Advocate, Governor’s Aide Square Off on Health Reform
The Los Angeles Times online last week featured a debate on Gov. Arnold Schwarzenegger's (R) health care reform proposal between Anthony Wright, executive director of Health Access California, and Daniel Zingale, senior adviser to Schwarzenegger and chief of staff to First Lady Maria Shriver.
Summaries appear below.
Fundamentals of Schwarzenegger's Proposal
- Anthony Wright: "[O]ur biggest concern is that the governor's proposal does not include 'shared responsibility' for many Californians who don't qualify for public subsidized programs or employer-based coverage," Wright writes. These individuals "would be forced to purchase coverage without consideration of ability to pay, without a defined and meaningful benefit, without the power of group purchasing," according to Wright (Wright, Los Angeles Times, 2/26).
- Zingale: "[W]e are lucky to have a governor who hasn't forgotten we can do anything if we have the political will," Zingale writes. "His comprehensive approach that relies on wellness and preventive care, as well as insurance for everyone and shared responsibility, can help fix this problem once and for all," Zingale concludes (Zingale, Los Angeles Times, 2/26).
Individual Coverage Mandates
- Wright: "[W]e can't support" the governor's "efforts to place the legal and financial burden of health coverage onto individual consumers all alone, as with the proposed 'individual mandate,'" Wright states. The system works when coverage is comprehensive and the cost is "shared with a broader group," according to Wright. "And that's the premise to build on in reform this year," he concludes (Wright, Los Angeles Times, 2/27).
- Zingale: "[T]he only way to achieve universal coverage is by pursuing the individual mandate that is a key part of the governor's plan," Zingale writes. "The individual mandate ... is a more realistic approach to getting everyone covered than simply imposing the entire burden on employers," according to Zingale (Zingale, Los Angeles Times, 2/27).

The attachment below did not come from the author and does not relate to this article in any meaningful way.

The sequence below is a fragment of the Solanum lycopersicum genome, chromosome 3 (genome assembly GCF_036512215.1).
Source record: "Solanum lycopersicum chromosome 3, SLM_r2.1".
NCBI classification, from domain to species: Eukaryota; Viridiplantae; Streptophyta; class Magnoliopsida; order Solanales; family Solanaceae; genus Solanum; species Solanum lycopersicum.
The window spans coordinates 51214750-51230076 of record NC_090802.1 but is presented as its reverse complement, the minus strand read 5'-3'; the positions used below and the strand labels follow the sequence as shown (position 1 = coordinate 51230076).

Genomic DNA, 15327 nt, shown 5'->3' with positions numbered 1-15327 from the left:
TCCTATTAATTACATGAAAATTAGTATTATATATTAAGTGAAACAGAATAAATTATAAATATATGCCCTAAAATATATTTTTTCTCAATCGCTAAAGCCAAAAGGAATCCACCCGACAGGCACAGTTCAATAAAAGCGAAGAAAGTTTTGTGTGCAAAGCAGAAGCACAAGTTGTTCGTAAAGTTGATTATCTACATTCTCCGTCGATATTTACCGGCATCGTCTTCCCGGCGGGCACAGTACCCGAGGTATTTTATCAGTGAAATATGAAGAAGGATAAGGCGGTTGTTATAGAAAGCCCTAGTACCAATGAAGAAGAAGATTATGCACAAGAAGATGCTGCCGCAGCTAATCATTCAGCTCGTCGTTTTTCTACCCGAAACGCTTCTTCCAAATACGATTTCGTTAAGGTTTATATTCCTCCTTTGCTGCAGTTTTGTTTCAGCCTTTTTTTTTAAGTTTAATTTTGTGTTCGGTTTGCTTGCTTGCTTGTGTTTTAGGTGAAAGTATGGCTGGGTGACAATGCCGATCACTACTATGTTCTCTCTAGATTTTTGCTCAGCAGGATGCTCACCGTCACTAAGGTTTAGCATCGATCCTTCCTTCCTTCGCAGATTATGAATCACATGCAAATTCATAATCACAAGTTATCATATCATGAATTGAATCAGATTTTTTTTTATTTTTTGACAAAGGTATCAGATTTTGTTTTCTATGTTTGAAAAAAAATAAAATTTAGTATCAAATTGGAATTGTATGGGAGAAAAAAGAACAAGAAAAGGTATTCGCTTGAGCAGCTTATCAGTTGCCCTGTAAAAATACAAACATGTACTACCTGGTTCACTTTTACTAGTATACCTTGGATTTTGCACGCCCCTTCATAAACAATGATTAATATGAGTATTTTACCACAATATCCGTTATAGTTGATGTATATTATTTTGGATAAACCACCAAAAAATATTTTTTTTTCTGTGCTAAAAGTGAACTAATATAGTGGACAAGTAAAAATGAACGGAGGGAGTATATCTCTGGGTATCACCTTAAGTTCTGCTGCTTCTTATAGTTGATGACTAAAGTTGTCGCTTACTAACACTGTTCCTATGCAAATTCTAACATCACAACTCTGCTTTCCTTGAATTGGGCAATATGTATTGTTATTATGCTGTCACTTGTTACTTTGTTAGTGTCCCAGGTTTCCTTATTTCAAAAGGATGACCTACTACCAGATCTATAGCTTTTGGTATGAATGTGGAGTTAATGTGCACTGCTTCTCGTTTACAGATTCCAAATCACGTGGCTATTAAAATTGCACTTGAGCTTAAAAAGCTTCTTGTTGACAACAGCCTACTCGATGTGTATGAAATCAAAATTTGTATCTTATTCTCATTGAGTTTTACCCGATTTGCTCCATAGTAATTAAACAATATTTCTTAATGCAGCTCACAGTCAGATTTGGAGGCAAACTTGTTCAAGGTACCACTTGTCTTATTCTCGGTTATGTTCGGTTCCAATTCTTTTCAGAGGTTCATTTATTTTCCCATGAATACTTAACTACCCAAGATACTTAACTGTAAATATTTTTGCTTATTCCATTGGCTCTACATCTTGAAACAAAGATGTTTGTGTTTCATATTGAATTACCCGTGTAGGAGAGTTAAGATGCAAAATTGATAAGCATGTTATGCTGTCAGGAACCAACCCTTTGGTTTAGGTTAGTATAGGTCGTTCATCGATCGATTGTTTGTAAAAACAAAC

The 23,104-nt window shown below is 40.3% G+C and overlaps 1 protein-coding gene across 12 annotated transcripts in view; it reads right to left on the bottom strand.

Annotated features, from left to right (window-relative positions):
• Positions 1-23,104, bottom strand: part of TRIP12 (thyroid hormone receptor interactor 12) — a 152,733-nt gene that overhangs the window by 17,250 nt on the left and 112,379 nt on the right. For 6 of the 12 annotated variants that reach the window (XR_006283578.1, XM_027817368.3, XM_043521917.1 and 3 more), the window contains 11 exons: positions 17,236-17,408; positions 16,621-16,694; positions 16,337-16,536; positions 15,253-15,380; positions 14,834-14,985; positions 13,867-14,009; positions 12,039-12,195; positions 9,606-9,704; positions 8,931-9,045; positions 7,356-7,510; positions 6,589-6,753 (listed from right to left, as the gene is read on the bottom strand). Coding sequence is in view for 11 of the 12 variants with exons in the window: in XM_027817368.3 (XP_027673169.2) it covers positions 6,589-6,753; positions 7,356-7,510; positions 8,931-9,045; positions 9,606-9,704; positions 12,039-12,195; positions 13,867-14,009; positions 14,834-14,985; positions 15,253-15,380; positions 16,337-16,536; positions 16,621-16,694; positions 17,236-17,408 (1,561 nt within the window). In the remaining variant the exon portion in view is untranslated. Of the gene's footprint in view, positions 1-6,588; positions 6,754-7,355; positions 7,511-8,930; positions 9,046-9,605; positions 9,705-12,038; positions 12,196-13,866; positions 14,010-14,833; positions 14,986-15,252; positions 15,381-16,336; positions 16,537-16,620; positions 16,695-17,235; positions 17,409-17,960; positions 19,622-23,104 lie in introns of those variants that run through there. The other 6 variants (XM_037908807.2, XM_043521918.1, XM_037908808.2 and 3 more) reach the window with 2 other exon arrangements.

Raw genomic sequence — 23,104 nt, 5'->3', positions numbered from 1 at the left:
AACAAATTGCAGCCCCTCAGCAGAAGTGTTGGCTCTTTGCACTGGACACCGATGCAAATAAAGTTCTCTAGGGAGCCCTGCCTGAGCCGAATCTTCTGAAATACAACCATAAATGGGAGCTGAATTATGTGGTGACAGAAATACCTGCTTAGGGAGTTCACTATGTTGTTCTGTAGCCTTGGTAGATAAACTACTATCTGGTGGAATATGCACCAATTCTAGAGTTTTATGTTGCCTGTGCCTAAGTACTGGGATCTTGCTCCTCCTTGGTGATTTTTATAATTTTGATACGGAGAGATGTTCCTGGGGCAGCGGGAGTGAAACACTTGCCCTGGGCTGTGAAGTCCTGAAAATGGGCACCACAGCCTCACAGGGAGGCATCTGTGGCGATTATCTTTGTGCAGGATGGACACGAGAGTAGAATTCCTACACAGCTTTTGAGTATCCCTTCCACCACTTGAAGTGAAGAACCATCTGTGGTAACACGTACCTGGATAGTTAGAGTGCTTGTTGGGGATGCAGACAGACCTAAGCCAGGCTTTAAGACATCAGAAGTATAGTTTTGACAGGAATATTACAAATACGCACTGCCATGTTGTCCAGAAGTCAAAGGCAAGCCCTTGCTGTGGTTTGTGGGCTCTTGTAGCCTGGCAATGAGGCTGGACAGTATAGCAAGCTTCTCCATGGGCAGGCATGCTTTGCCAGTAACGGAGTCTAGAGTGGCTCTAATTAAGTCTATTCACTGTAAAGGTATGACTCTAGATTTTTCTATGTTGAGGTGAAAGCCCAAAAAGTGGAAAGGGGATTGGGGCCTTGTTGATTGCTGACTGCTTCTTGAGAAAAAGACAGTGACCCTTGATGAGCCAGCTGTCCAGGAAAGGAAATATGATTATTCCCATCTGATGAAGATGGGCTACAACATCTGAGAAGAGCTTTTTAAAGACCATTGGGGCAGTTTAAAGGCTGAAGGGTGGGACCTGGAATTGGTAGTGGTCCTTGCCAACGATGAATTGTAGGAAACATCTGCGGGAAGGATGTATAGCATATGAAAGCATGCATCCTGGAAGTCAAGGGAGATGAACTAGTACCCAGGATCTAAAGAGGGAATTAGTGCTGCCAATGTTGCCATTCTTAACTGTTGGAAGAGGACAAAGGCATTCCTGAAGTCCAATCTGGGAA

Coverage for Undocumented Immigrants
- Wright: "I don't disagree with the governor's point about the 'hidden tax,' that having so many uninsured creates a strain on the health system as a whole, and that we all have a stake in health reform," Wright writes. "But don't think the uninsured don't want coverage, or that they get off with free care and without consequence," Wright concludes (Wright, Los Angeles Times, 2/28).
- Zingale: The governor is "trying to move [undocumented immigrants] out of costly emergency rooms and into clinics," Zingale writes. "Requiring everyone to be covered, including undocumented immigrants and healthy people who think they don't need insurance, is the only way the rest of us can stop being charged billions of dollars a year to subsidize the uninsured," Zingale concludes (Zingale, Los Angeles Times, 2/28).
Preventive Care, 'Shared Responsibility'
- Wright: Schwarzenegger "appropriately talks about prevention, and how it is cost-effective for Californians to get care up front, before it becomes a bigger and more expensive problem," according to Wright. "But these plans won't provide coverage for the preventive care known as disease management that really will save money with the big-ticket health costs: asthma, diabetes, obesity, heart disease," Wright concludes (Wright, Los Angeles Times, 3/1).
- Zingale: "What Gov. Schwarzenegger means by shared responsibility, including individual responsibility, is each of us maintaining health coverage we can afford," Zingale writes. "Significant increases in Medi-Cal reimbursement, tax incentives and a host of other affordability measures will all help to ensure a more competitive, functional health care system and will stop runaway double-digit increases in premiums," Zingale writes (Zingale, Los Angeles Times, 3/1).
A State Model for National Reform
- Wright: "[T]he most effective way to win national (health care) reform is to start the momentum at the state level," according to Wright. "But when something gets passed this year, it will not be the governor's proposal, or that of any specific legislator, but it will be shaped by the actions we, the public, take," Wright writes (Wright, Los Angeles Times, 3/2).
- Zingale: A "national approach (to health care) can only work if it is put into action, and Washington is a long way from implementing positive reforms," Zingale writes. "Nonetheless, the governor's plan does include a strong partnership with the federal government," according to Zingale. "With the federal government as a partner and all stakeholders involved, we can lead the way to a healthier state and become a model for the nation," Zingale concludes (Zingale, Los Angeles Times, 3/2).